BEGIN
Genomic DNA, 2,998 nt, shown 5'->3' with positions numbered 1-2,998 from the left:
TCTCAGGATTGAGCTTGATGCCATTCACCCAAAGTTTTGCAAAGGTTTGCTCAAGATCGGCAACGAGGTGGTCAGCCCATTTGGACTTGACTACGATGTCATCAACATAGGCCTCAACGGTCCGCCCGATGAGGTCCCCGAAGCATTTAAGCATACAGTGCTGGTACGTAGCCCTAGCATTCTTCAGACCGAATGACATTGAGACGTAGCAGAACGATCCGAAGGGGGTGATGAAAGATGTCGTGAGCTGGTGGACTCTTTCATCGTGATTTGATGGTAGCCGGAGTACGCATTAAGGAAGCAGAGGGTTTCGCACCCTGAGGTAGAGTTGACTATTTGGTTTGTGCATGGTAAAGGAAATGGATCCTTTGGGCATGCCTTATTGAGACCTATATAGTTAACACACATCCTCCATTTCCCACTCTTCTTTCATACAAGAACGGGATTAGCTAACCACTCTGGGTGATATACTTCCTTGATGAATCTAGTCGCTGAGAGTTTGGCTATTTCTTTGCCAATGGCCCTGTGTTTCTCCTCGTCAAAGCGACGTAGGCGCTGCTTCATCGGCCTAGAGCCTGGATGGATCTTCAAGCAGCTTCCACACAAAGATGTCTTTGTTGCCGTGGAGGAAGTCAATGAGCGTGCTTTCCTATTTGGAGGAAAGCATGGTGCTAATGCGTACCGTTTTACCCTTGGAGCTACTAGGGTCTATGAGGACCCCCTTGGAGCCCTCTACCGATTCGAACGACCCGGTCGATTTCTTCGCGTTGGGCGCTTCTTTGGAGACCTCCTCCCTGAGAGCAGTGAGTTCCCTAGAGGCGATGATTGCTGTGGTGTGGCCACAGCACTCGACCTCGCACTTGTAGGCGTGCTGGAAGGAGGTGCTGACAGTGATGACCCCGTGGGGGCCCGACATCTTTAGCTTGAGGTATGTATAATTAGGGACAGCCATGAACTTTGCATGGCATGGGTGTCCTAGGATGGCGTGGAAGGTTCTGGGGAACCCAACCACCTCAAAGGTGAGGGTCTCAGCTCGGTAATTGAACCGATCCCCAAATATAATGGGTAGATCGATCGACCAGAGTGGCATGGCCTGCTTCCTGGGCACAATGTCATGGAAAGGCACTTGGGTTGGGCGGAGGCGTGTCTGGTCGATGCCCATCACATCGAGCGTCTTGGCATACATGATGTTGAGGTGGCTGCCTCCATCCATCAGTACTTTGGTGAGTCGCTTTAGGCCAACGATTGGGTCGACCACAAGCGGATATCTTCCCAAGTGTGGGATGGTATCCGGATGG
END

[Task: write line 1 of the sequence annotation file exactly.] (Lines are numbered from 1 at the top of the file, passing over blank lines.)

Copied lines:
Genomic DNA, 2,998 nt, shown 5'->3' with positions numbered 1-2,998 from the left: